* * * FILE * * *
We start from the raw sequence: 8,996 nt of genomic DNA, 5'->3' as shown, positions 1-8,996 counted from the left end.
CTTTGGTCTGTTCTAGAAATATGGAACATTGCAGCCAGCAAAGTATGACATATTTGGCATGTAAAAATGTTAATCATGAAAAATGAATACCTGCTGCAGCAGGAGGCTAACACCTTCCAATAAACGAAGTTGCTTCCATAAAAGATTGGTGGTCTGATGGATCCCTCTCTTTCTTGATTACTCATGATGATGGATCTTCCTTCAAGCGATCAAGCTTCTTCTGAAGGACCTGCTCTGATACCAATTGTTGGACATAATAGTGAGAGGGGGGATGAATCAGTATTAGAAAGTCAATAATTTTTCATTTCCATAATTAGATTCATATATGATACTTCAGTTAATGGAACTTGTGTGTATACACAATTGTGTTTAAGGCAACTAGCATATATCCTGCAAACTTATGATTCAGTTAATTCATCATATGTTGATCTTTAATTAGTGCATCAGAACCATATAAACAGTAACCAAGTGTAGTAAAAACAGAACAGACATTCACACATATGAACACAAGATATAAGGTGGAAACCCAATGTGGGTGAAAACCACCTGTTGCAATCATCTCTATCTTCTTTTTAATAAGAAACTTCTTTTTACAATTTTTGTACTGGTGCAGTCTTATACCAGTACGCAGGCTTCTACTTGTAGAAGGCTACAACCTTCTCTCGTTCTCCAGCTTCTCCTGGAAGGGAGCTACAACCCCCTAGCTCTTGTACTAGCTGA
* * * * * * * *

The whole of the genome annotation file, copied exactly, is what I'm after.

We start from the raw sequence: 8,996 nt of genomic DNA, 5'->3' as shown, positions 1-8,996 counted from the left end.
CTTTGGTCTGTTCTAGAAATATGGAACATTGCAGCCAGCAAAGTATGACATATTTGGCATGTAAAAATGTTAATCATGAAAAATGAATACCTGCTGCAGCAGGAGGCTAACACCTTCCAATAAACGAAGTTGCTTCCATAAAAGATTGGTGGTCTGATGGATCCCTCTCTTTCTTGATTACTCATGATGATGGATCTTCCTTCAAGCGATCAAGCTTCTTCTGAAGGACCTGCTCTGATACCAATTGTTGGACATAATAGTGAGAGGGGGGATGAATCAGTATTAGAAAGTCAATAATTTTTCATTTCCATAATTAGATTCATATATGATACTTCAGTTAATGGAACTTGTGTGTATACACAATTGTGTTTAAGGCAACTAGCATATATCCTGCAAACTTATGATTCAGTTAATTCATCATATGTTGATCTTTAATTAGTGCATCAGAACCATATAAACAGTAACCAAGTGTAGTAAAAACAGAACAGACATTCACACATATGAACACAAGATATAAGGTGGAAACCCAATGTGGGTGAAAACCACCTGTTGCAATCATCTCTATCTTCTTTTTAATAAGAAACTTCTTTTTACAATTTTTGTACTGGTGCAGTCTTATACCAGTACGCAGGCTTCTACTTGTAGAAGGCTACAACCTTCTCTCGTTCTCCAGCTTCTCCTGGAAGGGAGCTACAACCCCCTAGCTCTTGTACTAGCTGA